THE number of children in care has increased by almost 50 per cent in a decade, a new report on the changing shape of families has revealed.
In 2011 there were 16,231 youngsters in care - a total which has risen every year since 2001, when it was 10,897.
While the overall number of children in care has jumped 49 per cent over that period, the number of these youngsters looked after by grandparents or other relatives in formal kinship care arrangements is almost four times higher than 10 years ago, according to the study which was commissioned by the organisation Parenting across Scotland.
There were 980 children in care who were in formal kinship care in 2001, with this rising to 3,910 by 2011.
The report said: “In terms of children in need of care, the most striking change between 2001 and 2011 was the marked increase in the number of looked after children which rose from 10,897 to 16,231, an increase of 49 per cent.”
It added that while most children in care remain in the family home, there was a trend to children being looked after in other community settings, such as staying with friends or relatives, with this “indicative of increasing levels of kinship care”.
But the report warned kinship carers could themselves be a “vulnerable group”, as “most kinship carers are grandparents amongst which there are high levels of disability”.
In 2011, 9 per cent of Scots - some 500,000 people - were providing unpaid care for a friend of family member struggling as a result of disability, illness or age.
While the proportion of people who are carers is the same as in 2001, increasing numbers of carers are having to devote more of their time to this role.
More than two fifths (44 per cent) of carers provide 20 hours of care a week or more, up from 37 per cent in 2001 - while more than a quarter (27 per cent) spend 50 hours a week or more looking after someone, compared to 24 per cent a decade ago.
The proportion of men who are classed as being “economically inactive” because they are looking after the home or family increased from 1 per cent to 3 per cent over the decade, but nearly six times as many women perform this role, with 17 per cent of females “economically inactive” for the same reason in 2011.
The report, which draws on census data from 2001 and 2011, found the number of households in Scotland increased by 200,000 to 2.4 million over this period.
An increase in the number of people living alone meant single person households were the most common living arrangement in 2011, accounting for more than a third (35 per cent) of all households.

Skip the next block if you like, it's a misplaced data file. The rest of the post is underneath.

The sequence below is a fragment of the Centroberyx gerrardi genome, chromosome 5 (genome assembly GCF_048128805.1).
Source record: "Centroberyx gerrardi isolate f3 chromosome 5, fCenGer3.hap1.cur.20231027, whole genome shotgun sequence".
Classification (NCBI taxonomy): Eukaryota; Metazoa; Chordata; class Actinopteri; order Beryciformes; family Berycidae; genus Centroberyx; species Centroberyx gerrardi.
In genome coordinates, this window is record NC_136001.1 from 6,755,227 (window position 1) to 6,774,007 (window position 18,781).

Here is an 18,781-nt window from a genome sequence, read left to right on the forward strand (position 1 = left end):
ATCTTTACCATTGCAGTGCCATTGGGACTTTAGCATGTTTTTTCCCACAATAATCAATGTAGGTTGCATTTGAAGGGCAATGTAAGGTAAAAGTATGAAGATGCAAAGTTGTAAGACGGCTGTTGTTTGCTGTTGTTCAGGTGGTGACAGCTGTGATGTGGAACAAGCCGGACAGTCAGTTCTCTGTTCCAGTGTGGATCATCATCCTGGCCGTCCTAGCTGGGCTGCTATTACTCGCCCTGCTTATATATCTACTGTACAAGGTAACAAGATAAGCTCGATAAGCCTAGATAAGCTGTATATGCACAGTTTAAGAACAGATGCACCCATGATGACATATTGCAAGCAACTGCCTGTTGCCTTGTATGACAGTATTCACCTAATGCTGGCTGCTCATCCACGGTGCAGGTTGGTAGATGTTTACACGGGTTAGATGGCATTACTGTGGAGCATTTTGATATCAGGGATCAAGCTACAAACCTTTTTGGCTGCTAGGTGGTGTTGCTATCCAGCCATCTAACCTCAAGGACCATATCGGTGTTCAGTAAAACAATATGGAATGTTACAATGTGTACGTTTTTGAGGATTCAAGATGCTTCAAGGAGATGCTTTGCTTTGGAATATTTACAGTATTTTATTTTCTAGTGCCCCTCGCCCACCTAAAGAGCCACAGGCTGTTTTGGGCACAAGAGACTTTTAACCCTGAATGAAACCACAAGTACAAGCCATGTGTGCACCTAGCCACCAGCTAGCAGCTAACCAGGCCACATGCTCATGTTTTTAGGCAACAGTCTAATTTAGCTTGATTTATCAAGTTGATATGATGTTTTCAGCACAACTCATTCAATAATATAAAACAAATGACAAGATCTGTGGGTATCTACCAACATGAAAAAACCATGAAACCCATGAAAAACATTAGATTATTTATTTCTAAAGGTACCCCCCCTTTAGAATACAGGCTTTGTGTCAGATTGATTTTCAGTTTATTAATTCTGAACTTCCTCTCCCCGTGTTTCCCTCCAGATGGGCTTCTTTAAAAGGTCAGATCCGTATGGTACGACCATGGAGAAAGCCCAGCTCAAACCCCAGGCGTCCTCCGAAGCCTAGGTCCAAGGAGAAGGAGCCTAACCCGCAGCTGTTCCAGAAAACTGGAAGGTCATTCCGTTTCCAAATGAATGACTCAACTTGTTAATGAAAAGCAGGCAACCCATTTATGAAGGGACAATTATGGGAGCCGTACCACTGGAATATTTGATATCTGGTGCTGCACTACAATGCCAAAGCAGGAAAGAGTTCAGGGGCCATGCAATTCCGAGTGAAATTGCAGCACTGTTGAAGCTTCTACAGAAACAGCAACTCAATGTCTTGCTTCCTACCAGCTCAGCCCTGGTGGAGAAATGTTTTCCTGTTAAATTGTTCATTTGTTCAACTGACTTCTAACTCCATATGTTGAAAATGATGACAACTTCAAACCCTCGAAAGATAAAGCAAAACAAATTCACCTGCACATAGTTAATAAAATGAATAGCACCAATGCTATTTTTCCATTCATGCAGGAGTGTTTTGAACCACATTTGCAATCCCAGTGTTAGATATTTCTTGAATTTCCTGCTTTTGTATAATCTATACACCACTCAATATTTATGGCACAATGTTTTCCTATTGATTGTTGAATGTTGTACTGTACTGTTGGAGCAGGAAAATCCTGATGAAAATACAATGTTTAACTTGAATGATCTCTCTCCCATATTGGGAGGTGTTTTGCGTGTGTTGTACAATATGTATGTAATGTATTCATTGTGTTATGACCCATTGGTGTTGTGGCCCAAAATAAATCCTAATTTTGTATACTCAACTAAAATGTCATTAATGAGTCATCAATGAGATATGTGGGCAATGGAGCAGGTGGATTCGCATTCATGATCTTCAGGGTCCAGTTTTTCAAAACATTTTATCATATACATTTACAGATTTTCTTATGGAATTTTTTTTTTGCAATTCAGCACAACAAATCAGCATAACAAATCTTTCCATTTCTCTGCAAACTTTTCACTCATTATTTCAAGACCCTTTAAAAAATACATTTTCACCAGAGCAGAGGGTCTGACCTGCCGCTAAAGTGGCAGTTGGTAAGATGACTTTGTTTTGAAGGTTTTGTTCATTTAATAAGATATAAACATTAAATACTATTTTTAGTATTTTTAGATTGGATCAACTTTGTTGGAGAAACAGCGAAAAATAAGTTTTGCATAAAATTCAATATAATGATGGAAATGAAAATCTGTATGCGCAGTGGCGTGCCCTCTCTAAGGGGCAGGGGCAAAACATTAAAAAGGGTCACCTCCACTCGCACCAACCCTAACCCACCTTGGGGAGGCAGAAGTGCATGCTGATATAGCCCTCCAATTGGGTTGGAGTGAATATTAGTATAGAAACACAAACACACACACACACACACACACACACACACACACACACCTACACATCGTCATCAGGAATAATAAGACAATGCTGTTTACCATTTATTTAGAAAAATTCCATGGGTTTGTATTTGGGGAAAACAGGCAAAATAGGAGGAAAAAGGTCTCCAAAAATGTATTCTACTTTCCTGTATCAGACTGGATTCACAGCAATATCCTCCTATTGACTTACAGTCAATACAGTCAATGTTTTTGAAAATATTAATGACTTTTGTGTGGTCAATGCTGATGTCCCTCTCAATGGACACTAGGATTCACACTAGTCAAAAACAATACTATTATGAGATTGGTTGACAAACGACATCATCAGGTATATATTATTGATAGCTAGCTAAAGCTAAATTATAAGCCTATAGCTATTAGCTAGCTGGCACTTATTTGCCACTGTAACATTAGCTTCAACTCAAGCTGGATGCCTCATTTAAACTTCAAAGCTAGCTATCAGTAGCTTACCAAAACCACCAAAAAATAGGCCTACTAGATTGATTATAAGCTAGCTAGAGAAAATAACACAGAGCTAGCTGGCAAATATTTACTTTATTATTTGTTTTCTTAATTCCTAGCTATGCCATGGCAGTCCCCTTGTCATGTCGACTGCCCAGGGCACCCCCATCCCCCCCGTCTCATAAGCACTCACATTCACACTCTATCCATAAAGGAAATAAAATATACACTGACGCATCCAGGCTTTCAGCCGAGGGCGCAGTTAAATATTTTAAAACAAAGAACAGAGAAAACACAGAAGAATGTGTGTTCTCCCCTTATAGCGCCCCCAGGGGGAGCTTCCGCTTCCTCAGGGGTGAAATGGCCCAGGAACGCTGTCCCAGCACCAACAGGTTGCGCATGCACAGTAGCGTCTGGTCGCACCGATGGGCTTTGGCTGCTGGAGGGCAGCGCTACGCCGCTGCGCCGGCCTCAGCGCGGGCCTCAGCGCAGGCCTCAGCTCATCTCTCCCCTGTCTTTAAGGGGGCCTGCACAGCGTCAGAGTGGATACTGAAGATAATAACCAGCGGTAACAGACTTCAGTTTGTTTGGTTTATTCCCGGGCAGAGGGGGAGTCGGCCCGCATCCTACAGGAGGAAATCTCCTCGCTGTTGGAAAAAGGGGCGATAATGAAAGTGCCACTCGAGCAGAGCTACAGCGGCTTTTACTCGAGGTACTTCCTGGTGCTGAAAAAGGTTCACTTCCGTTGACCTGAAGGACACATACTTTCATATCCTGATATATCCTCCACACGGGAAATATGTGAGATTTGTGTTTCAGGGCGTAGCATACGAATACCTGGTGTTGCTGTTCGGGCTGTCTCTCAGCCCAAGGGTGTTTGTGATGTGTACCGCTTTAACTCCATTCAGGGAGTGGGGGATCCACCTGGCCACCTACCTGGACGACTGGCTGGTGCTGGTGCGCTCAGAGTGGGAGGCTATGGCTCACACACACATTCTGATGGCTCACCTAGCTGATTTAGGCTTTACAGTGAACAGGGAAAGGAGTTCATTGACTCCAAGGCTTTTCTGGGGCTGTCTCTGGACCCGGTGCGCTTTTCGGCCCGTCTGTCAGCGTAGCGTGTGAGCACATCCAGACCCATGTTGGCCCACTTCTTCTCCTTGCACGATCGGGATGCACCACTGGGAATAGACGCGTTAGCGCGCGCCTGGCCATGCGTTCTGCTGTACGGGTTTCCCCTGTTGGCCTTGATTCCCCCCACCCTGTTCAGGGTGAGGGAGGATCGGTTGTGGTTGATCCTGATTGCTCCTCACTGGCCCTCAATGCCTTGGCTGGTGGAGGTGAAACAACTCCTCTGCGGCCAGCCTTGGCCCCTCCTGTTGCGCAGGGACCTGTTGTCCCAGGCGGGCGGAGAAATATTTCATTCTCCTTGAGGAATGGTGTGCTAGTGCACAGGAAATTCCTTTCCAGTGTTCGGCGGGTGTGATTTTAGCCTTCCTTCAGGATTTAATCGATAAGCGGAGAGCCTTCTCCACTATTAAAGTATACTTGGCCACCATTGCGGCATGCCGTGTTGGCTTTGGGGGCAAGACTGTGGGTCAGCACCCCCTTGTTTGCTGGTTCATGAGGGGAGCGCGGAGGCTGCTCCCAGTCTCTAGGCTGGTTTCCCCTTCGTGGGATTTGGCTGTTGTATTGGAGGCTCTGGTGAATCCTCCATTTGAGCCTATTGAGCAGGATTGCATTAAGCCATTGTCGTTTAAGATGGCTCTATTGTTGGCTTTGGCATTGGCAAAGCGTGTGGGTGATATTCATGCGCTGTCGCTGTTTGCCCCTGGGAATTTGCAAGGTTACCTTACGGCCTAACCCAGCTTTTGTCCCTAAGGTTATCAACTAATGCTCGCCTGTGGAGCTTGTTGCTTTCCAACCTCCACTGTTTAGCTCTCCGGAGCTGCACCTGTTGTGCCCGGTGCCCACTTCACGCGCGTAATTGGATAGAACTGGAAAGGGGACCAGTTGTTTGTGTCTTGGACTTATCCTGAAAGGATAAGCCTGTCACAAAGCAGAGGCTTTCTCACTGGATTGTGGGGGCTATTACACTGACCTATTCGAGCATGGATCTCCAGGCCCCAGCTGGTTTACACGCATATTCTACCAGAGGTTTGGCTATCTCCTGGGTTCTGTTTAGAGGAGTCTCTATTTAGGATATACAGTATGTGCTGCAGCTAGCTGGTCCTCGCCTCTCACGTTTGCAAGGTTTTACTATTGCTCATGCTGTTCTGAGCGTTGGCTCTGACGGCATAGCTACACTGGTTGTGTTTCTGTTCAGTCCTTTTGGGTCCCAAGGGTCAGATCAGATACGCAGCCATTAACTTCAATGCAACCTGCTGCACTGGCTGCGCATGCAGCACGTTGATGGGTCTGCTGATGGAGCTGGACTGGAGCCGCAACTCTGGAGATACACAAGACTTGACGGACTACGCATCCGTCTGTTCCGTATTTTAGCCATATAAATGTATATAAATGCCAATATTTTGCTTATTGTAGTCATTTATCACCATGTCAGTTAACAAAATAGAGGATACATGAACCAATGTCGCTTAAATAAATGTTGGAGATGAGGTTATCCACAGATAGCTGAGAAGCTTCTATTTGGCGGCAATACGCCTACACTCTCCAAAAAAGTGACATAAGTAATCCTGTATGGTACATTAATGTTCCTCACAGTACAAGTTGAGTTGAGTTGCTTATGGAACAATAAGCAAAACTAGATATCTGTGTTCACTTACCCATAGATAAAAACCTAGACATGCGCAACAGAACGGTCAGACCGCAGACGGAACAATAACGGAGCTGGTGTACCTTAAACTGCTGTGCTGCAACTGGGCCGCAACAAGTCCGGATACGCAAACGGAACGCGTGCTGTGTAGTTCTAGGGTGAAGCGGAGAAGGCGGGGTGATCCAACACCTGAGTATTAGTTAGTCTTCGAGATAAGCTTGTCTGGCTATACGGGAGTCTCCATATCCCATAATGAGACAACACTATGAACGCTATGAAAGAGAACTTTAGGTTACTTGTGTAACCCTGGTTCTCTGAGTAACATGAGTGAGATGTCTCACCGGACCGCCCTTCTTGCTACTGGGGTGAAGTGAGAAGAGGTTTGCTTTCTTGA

The trend towards smaller households also saw a rise in families with only one dependent child, with the report stating that almost a third of children in 2011 were growing up in a home without any siblings.
Parenting across Scotland - an umbrella body made up of leading charities including Children 1st, Children in Scotland and One Parent Families Scotland - will launch the report at a conference on Tuesday where Children’s Minister Aileen Campbell will be one of the speakers.
Clare Simpson, project manager at Parenting across Scotland, said: “The report throws up as many questions as it answers. It paints a picture of both stability and change. However, what’s really clear is families are juggling multiple responsibilities and providing large amounts of care while continuing to be active in the economy.
“Women are almost six times as likely as men to be looking after the home and family, and are also much more likely to be working part time. To ensure families are able to flourish in these hard pressed times, it is imperative we ensure the right supports are in place to allow parents to work. High quality, flexible childcare which parents can afford and family friendly working practices are crucial to the health of Scotland’s families.”
Ms Campbell said: “This report brings together a range of research to give a clearer picture of the challenges families face today and will be useful to many people in making the right support available.”
She added that the Scottish Government was “investing £280 million over the next two years to expand annual, funded early learning and childcare provision for three and four year olds from 475 to 600 hours from August and extending this entitlement to the most vulnerable 27 per cent of two-year-olds over two years”.
Marion Davis, policy adviser at One Parent Families Scotland, welcomed the report, and said: “Policy-makers need information which will inform their decision-making which is accessible and contributes to finding practical solutions to problems. The report on families in Scotland will make a valuable contribution to ensuring parents and children receive the support & services they need.”